As we look ahead to 2013 and consider what may happen with local residential real estate, let's first look back at the results of 2012. Keep in mind that your individual situation may well be different from the overall market. And because the Anchorage market isn't huge, small swings in numbers can look exaggerated as percentages.
Here are a few statistics from the Alaska Multiple Listing Service that help describe 2012.
Overall, by month, 2012 had fewer homes for sale than 2011. In fact, 11 out of 12 months had fewer homes for sale than any year back to 2007.
Even with fewer homes for sale, the total number of sales in 2012 was actually 285 more than 2011. In 9 out of 12 "monitored price ranges," there were increases.
The top three price ranges with more homes sold in 2012 were $400,000 to $499,999, with 106 more; $350,000 to $399,999, with 69 more; and $500,000 to $749,999, with 50 more.
The bottom two price ranges had fewer sales in 2012 than in 2011: $200,000 to $224,900, with 41 fewer, and $225,000 to $249,999, with 32 fewer.
When comparing sales of new homes to existing homes, new construction was just more than 7 percent (193 homes) of the 2012 market, compared to slightly over 6 percent (145 homes) in 2011.
In 2012, in both overall average sale price ($338,449) and median sale price ($309,900), values increased more than 4 percent over 2011.
The average sale price (ASP) for an existing home in 2012 was $332,087, compared to $317,154 in 2011.
The new construction ASP jumped from $403,241 in 2011 to $419,674 in 2012.
Median sale prices (MSP) showed the same trend: 2012 existing homes were $305,000, compared to $290,000 in 2011.
New construction MSP jumped from $371,187 in 2011 to $391,205 in 2012.
The increase in the number of sales can also be broken down by location. Based on the MLS area map, only Area 50 (Post Road-Glenn Highway) and Area 45 (Boniface Parkway to Muldoon Road) had fewer sales in 2012 than in 2011. Only Area 50 and Area 100 (Chugiak/Peters Creek) had decreases in the ASP.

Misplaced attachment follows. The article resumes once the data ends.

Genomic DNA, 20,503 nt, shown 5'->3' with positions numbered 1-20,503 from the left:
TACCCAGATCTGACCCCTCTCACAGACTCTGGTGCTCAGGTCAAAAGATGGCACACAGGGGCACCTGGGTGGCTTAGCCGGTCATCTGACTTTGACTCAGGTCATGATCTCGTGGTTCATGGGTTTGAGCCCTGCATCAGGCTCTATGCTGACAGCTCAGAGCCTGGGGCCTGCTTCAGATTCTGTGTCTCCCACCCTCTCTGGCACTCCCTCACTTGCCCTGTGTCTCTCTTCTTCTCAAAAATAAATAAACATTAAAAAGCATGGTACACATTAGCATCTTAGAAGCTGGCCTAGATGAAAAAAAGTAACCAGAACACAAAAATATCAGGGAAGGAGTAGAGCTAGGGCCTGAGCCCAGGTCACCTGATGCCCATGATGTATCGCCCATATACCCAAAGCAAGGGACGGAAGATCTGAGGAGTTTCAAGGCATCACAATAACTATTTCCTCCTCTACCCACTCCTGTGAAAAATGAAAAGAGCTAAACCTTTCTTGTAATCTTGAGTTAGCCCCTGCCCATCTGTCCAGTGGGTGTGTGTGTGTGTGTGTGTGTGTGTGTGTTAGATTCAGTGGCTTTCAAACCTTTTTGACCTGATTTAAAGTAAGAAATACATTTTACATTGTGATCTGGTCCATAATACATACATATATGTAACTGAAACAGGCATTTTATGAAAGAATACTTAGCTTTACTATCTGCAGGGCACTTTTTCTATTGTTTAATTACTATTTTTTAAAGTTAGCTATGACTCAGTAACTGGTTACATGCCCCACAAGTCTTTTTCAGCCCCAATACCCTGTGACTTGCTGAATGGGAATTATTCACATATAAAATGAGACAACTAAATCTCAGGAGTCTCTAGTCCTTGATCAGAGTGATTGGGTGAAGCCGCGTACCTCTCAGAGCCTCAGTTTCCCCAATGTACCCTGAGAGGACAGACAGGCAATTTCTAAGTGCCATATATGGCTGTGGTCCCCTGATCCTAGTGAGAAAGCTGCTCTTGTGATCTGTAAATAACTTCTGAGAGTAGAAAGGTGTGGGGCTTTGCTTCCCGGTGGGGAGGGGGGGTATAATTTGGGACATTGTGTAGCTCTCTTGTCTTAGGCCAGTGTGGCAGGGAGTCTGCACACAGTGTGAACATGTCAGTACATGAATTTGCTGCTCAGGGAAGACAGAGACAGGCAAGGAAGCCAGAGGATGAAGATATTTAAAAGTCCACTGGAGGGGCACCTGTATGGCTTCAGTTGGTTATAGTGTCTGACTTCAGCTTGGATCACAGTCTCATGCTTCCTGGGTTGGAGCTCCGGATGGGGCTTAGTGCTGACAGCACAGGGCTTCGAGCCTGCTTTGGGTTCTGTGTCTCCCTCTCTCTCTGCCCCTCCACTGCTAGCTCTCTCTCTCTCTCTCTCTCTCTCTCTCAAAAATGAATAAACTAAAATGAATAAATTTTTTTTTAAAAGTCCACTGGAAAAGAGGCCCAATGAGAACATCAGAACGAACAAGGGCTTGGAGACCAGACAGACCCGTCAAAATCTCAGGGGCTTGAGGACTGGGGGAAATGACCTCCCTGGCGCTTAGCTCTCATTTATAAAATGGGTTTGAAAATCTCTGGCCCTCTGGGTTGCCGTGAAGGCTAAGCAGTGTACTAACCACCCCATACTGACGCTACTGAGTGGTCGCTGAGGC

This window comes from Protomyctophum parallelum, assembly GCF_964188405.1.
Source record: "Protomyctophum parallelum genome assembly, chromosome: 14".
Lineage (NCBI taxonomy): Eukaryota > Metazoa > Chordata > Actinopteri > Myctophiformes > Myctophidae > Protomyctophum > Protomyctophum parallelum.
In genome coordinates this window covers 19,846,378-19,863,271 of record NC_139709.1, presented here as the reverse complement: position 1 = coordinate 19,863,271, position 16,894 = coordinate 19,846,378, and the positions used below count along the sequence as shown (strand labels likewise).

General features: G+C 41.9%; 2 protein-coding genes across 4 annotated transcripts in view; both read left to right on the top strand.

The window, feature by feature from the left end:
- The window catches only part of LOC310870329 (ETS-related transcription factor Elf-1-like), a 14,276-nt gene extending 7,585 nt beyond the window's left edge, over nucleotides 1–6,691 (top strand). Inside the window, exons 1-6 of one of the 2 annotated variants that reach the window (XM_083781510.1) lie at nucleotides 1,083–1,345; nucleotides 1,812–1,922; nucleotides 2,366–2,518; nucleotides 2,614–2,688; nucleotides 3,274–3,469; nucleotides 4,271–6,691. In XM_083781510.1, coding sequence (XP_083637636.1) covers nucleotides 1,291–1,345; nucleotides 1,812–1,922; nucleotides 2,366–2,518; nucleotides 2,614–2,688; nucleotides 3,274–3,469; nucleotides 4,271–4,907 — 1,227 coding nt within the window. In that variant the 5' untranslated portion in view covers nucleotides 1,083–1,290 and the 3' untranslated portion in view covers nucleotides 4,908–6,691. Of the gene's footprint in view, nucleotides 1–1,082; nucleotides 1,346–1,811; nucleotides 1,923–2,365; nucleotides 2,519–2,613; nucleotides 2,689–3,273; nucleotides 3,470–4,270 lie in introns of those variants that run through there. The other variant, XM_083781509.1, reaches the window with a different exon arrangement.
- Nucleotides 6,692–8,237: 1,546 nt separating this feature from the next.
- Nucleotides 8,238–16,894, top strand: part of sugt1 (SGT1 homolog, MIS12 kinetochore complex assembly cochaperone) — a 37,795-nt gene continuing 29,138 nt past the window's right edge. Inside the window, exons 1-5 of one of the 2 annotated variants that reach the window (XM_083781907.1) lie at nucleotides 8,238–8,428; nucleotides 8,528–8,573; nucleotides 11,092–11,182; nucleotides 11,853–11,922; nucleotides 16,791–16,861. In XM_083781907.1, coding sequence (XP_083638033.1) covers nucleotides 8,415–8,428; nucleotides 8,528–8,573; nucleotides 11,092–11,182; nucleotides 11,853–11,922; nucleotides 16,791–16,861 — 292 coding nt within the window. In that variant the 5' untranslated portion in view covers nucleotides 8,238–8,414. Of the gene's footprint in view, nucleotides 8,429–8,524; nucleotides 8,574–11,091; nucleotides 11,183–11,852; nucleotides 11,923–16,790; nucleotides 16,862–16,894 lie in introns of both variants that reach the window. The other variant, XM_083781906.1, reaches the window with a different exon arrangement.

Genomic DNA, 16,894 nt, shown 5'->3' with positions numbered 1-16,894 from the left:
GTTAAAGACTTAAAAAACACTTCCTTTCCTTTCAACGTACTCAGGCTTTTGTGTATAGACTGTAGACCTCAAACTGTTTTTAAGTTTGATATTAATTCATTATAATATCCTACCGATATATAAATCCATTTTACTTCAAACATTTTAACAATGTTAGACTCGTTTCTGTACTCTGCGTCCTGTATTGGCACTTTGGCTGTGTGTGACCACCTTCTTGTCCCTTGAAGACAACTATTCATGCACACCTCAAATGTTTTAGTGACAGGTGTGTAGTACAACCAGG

Condominium statistics are usually the first to reflect a dramatic market change, and the last to recover from a drop. As would be expected, statistics were mixed for condos. Condo price ranges are not the same as those for homes, so a direct comparison is difficult.
There were 86 more condo sales in 2012 (933) than in 2011 (847), with the greatest level of activity in the $225,000 to $249,000 price range. However, three of the monitored price ranges did not have increased sales in 2012.
In 2012, the overall condo ASP ($195,434) was down almost 1.75 percent compared to 2011. The overall condo MSP ($191,000) was up more than 1.3 percent over 2011.
When broken down between existing construction and new construction, the change in the value of condos was not as dramatic as with homes, but was still substantial.
The ASP for the 835 existing condos sold in 2012 was $187,403, compared to $186,815 for the 736 condos sold in 2011.
For the 98 new construction condos sold in 2012, the ASP fell to $263,855, compared to $279,974 for the 111 condos sold in 2011.
The MSP for existing condos sold in 2012 was $183,000, compared to $180,000 in 2011.
The new construction condo MSP declined to $245,531 in 2012, from $252,500 in 2011.
If we had to use one word to describe Anchorage's 2012 real estate market, it would be "stable." Things were worse nationally, but we expect the turbulence caused by the financial crisis to work itself through the economy, which should lead to continuing improvement in markets around the country.
We'll offer our forecast for 2013 in a future column.
Barbara and Clair Ramsey are local associate brokers specializing in residential real estate. Their column appears every month in the Daily News. Their e-mail address is firstname.lastname@example.org.